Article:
We are delighted to publish our conference timetable in advance, to enable delegates to plan their day and decide which sessions to attend. We have also included a brief outline of each talk, to enable you to make an informed decision about which talks to attend, avoiding anything you may find upsetting.
Please note that studio B has a strict limit on numbers (25 people), due to size and layout of this room. We will have a desk, just past registration, where you can put your name down for any talk/s in studio B that you would like to attend – this is on a first come, first served basis, so please do put your name down for any talks that you would like to attend in this studio, and then you will be guaranteed entry.
We look forward to seeing you on the day!
This talk will consist of a mixture of information and case studies, covering a general overview of liver disease, with a focus on ALD (Alcoholic Liver Disease) and Hepatitis C. It aims to increase general knowledge of liver disease, including myth busting. It will give frontline workers the confidence to engage clients in managing this condition, and will provide information on where to go to get support in order to improve health outcomes, including information on Brighton’s specialist community Liver clinic.
Content warning: this talk will include case studies with details of symptoms of liver disease, which may be distressing for anyone who has experience of themselves or a friend/family member suffering from this condition.
Speaker: Mags O’Sullivan
This will be positive, informal session aimed at Frontline workers to get to know each other and engage in positive discussions about the sector. The session aims to create connections with other workers, find common ground and come up with ideas for future frontline worker events. This will be an interactive session where participants will chat to each other for 10 mins at a time, guided by ‘conversation cards’ then will move around and talk to other people in the room.
Content warning: The session is aimed at Frontline Workers but does take into consideration that non workers will be in attendance i.e. volunteers, people with LE, commissioners. In terms, of upsetting content, people could be triggered if they have experience of having had a support worker.
Session leaders: Jules Grenville and Kate Standing
A space for delegates to share experiences of supporting people with alcohol related brain damage and learn together how best to help them. Why can these patients not seem to be able to move out of alcohol dependence and make the changes they say they want to make? How can we look to best support them? How can we, together, advocate for better care and services for people affected? An interactive informal session about alcohol related brain damage. A space for some teaching, some sharing of your experiences and how we can together advocate for a change in support and policy going forward.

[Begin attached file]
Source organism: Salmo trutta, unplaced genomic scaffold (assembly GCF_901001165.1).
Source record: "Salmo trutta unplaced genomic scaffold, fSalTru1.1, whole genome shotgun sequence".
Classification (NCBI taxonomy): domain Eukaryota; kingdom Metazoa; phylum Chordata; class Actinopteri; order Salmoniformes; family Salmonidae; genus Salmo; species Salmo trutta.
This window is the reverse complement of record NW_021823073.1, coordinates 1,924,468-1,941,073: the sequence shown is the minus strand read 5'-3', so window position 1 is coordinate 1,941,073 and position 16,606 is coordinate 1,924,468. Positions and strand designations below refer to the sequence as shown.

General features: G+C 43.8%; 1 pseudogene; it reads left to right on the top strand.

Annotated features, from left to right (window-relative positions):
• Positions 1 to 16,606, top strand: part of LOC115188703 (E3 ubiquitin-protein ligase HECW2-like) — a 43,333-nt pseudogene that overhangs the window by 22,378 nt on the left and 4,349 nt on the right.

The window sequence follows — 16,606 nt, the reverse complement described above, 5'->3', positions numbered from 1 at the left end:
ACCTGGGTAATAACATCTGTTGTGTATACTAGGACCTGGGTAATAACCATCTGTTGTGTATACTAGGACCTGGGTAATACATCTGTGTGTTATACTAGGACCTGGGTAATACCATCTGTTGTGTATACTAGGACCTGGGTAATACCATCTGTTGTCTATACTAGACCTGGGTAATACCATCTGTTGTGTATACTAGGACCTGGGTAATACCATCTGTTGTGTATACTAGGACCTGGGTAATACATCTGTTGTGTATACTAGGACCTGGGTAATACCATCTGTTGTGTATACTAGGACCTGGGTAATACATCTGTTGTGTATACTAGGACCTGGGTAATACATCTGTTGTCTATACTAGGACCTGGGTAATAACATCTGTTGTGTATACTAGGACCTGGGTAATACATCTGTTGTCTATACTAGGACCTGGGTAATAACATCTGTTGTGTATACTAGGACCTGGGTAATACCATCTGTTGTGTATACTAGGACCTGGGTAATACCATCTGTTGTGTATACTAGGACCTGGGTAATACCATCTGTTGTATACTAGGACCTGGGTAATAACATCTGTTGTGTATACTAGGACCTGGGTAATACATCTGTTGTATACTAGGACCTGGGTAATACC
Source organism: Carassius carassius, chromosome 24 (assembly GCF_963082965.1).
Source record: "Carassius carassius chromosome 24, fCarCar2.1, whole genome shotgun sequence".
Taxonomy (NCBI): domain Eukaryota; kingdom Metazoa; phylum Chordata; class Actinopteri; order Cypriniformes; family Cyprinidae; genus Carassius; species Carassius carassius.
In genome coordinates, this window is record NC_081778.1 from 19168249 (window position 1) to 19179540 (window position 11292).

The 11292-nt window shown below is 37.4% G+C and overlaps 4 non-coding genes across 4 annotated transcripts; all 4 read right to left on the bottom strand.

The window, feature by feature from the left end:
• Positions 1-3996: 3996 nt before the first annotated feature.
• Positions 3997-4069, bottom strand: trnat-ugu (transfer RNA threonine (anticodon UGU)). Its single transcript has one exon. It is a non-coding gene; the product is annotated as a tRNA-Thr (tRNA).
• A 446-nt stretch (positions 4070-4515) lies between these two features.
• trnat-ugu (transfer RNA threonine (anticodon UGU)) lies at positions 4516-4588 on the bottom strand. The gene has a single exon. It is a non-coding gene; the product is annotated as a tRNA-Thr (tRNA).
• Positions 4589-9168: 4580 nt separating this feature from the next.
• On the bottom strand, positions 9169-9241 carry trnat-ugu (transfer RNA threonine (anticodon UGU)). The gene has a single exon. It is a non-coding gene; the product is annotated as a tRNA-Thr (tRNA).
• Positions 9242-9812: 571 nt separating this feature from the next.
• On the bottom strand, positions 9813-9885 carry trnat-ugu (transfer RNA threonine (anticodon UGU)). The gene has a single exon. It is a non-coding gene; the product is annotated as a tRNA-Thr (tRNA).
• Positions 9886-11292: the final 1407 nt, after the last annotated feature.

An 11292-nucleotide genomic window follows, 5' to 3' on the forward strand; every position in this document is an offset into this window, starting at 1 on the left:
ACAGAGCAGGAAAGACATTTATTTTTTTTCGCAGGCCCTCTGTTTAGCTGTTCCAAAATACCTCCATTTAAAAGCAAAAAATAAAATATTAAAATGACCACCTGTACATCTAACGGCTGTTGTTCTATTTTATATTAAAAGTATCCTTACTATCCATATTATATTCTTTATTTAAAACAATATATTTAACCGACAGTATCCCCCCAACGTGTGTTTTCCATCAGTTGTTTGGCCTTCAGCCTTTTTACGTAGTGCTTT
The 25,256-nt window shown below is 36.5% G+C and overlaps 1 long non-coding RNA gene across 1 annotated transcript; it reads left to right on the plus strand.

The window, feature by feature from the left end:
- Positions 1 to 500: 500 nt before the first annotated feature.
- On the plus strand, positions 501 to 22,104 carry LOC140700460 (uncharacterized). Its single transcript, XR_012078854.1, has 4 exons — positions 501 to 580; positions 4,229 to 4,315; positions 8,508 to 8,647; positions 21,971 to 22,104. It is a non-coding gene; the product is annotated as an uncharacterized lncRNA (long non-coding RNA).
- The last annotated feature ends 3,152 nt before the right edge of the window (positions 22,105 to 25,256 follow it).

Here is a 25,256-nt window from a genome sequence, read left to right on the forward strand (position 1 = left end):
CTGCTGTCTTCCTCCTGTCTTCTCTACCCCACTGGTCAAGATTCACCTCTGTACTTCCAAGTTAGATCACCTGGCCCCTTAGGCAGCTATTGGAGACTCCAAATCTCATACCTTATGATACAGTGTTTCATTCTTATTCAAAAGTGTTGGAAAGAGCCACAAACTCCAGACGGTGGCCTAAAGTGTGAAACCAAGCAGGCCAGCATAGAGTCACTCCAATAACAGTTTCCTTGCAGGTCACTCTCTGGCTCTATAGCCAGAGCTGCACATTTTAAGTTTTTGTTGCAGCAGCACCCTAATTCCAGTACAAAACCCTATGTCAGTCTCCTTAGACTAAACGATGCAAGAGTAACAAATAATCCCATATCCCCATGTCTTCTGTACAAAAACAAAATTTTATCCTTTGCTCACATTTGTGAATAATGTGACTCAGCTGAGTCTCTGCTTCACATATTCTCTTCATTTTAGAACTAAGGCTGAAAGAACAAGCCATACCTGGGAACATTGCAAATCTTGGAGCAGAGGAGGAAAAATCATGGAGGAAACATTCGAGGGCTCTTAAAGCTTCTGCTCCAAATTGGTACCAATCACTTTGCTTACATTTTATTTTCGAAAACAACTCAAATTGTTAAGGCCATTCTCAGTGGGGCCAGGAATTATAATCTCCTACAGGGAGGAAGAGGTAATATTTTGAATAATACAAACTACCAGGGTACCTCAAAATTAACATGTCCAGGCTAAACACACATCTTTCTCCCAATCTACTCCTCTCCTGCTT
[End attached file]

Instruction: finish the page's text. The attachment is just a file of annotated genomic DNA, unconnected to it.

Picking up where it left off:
Content warning: this talk will describe the presentations of alcohol related brain damage, experiences of professionals supporting the people affected, discussions about best practice, and anonymised case studies.
Speakers: Drs Tal Lewin and Kate Pitt
This session aims to support delegates in understanding the intersectional needs, inequalities and experiences of trans, non-binary and intersex (TNBI) people and gender variant individuals in the UK. Attendees will:
The session will be lecture based with a Q&A, open discussion at the end.
Content warning: Some mention of suicide, bodies/body parts, transphobia.
Speaker: Victoria Oldman
The aim of this talk is to support delegates in identifying some commonly seen medical conditions for people facing homelessness. It will explain how to identify when someone’s health is deteriorating; and to recognise life threatening emergencies. Delegates will learn about signs and symptoms associated with common medical conditions, and consider how best to prevent complications and manage deteriorating health. This talk will be lecture-based with some case studies, ending with a Q&A.
Content warning: The talk and case studies will discuss life threatening emergencies and potentially upsetting subjects such as sepsis.
Speakers: Ruth Reilly and Hannah Bishop
When in their 30s, 40s, and 50s people who are homeless often experience health problems similar to much older people. This session will explore frailty in people facing homelessness, barriers to receiving treatment, and specific challenges that people face when experiencing homelessness and suffering from premature ageing.
Content warning: Discussion of physical symptoms of frailty, impact on sufferers.
Speaker: Caterina Speight